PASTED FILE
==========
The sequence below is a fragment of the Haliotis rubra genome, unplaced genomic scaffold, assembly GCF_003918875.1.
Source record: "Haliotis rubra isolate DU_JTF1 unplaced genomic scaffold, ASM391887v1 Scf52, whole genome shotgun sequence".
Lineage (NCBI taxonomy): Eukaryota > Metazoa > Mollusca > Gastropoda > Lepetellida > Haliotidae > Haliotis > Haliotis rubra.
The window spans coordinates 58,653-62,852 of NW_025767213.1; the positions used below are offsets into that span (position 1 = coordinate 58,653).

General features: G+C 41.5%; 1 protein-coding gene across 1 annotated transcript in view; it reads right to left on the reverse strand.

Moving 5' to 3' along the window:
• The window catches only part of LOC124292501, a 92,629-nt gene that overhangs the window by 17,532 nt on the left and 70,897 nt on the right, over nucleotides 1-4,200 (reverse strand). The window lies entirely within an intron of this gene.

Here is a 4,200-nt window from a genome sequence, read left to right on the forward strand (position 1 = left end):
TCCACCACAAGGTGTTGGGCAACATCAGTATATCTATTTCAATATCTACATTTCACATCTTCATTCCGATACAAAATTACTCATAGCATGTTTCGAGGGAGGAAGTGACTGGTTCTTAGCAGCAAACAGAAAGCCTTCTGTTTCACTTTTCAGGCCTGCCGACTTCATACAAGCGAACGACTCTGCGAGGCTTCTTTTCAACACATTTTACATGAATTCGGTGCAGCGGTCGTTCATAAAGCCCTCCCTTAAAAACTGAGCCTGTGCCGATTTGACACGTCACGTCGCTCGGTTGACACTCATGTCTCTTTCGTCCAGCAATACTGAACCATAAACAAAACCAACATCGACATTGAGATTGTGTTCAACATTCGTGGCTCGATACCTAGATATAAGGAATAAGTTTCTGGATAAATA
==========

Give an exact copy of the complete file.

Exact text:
The sequence below is a fragment of the Haliotis rubra genome, unplaced genomic scaffold, assembly GCF_003918875.1.
Source record: "Haliotis rubra isolate DU_JTF1 unplaced genomic scaffold, ASM391887v1 Scf52, whole genome shotgun sequence".
Lineage (NCBI taxonomy): Eukaryota > Metazoa > Mollusca > Gastropoda > Lepetellida > Haliotidae > Haliotis > Haliotis rubra.
The window spans coordinates 58,653-62,852 of NW_025767213.1; the positions used below are offsets into that span (position 1 = coordinate 58,653).

General features: G+C 41.5%; 1 protein-coding gene across 1 annotated transcript in view; it reads right to left on the reverse strand.

Moving 5' to 3' along the window:
• The window catches only part of LOC124292501, a 92,629-nt gene that overhangs the window by 17,532 nt on the left and 70,897 nt on the right, over nucleotides 1-4,200 (reverse strand). The window lies entirely within an intron of this gene.

Here is a 4,200-nt window from a genome sequence, read left to right on the forward strand (position 1 = left end):
TCCACCACAAGGTGTTGGGCAACATCAGTATATCTATTTCAATATCTACATTTCACATCTTCATTCCGATACAAAATTACTCATAGCATGTTTCGAGGGAGGAAGTGACTGGTTCTTAGCAGCAAACAGAAAGCCTTCTGTTTCACTTTTCAGGCCTGCCGACTTCATACAAGCGAACGACTCTGCGAGGCTTCTTTTCAACACATTTTACATGAATTCGGTGCAGCGGTCGTTCATAAAGCCCTCCCTTAAAAACTGAGCCTGTGCCGATTTGACACGTCACGTCGCTCGGTTGACACTCATGTCTCTTTCGTCCAGCAATACTGAACCATAAACAAAACCAACATCGACATTGAGATTGTGTTCAACATTCGTGGCTCGATACCTAGATATAAGGAATAAGTTTCTGGATAAATA